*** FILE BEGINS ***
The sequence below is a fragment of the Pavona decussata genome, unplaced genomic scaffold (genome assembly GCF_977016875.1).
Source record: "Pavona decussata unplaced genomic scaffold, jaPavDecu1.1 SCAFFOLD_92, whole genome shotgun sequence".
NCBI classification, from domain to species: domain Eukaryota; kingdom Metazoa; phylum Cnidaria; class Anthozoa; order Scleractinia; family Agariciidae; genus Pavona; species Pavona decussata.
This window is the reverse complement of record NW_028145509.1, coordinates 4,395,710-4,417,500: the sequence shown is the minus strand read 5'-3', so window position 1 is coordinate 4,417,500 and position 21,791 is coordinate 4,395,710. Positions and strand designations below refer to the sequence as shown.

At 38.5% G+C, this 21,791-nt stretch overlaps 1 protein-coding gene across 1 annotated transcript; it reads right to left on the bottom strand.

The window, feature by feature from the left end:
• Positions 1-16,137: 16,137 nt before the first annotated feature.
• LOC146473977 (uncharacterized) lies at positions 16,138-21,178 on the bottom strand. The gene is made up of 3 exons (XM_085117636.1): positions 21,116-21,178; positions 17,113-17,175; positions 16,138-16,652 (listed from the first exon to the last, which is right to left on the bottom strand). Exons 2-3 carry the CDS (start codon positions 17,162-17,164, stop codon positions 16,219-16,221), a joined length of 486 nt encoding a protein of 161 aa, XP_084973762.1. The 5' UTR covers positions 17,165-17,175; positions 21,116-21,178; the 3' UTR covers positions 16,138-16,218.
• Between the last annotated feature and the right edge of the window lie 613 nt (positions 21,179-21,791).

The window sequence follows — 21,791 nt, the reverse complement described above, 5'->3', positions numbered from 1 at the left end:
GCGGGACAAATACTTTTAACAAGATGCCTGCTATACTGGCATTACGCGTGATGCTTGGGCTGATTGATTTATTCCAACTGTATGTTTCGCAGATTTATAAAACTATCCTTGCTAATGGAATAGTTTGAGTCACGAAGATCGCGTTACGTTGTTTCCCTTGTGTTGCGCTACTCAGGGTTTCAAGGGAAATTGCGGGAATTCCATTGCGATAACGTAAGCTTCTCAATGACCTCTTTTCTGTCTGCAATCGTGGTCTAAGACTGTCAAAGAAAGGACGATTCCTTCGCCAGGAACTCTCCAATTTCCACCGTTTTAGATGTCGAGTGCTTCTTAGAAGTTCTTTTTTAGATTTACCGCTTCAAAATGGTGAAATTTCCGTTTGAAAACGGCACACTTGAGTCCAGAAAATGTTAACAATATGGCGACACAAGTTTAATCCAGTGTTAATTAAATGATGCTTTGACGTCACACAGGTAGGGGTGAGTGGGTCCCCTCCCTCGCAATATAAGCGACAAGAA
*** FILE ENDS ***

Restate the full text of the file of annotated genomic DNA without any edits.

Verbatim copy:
The sequence below is a fragment of the Pavona decussata genome, unplaced genomic scaffold (genome assembly GCF_977016875.1).
Source record: "Pavona decussata unplaced genomic scaffold, jaPavDecu1.1 SCAFFOLD_92, whole genome shotgun sequence".
NCBI classification, from domain to species: domain Eukaryota; kingdom Metazoa; phylum Cnidaria; class Anthozoa; order Scleractinia; family Agariciidae; genus Pavona; species Pavona decussata.
This window is the reverse complement of record NW_028145509.1, coordinates 4,395,710-4,417,500: the sequence shown is the minus strand read 5'-3', so window position 1 is coordinate 4,417,500 and position 21,791 is coordinate 4,395,710. Positions and strand designations below refer to the sequence as shown.

At 38.5% G+C, this 21,791-nt stretch overlaps 1 protein-coding gene across 1 annotated transcript; it reads right to left on the bottom strand.

The window, feature by feature from the left end:
• Positions 1-16,137: 16,137 nt before the first annotated feature.
• LOC146473977 (uncharacterized) lies at positions 16,138-21,178 on the bottom strand. The gene is made up of 3 exons (XM_085117636.1): positions 21,116-21,178; positions 17,113-17,175; positions 16,138-16,652 (listed from the first exon to the last, which is right to left on the bottom strand). Exons 2-3 carry the CDS (start codon positions 17,162-17,164, stop codon positions 16,219-16,221), a joined length of 486 nt encoding a protein of 161 aa, XP_084973762.1. The 5' UTR covers positions 17,165-17,175; positions 21,116-21,178; the 3' UTR covers positions 16,138-16,218.
• Between the last annotated feature and the right edge of the window lie 613 nt (positions 21,179-21,791).

The window sequence follows — 21,791 nt, the reverse complement described above, 5'->3', positions numbered from 1 at the left end:
GCGGGACAAATACTTTTAACAAGATGCCTGCTATACTGGCATTACGCGTGATGCTTGGGCTGATTGATTTATTCCAACTGTATGTTTCGCAGATTTATAAAACTATCCTTGCTAATGGAATAGTTTGAGTCACGAAGATCGCGTTACGTTGTTTCCCTTGTGTTGCGCTACTCAGGGTTTCAAGGGAAATTGCGGGAATTCCATTGCGATAACGTAAGCTTCTCAATGACCTCTTTTCTGTCTGCAATCGTGGTCTAAGACTGTCAAAGAAAGGACGATTCCTTCGCCAGGAACTCTCCAATTTCCACCGTTTTAGATGTCGAGTGCTTCTTAGAAGTTCTTTTTTAGATTTACCGCTTCAAAATGGTGAAATTTCCGTTTGAAAACGGCACACTTGAGTCCAGAAAATGTTAACAATATGGCGACACAAGTTTAATCCAGTGTTAATTAAATGATGCTTTGACGTCACACAGGTAGGGGTGAGTGGGTCCCCTCCCTCGCAATATAAGCGACAAGAA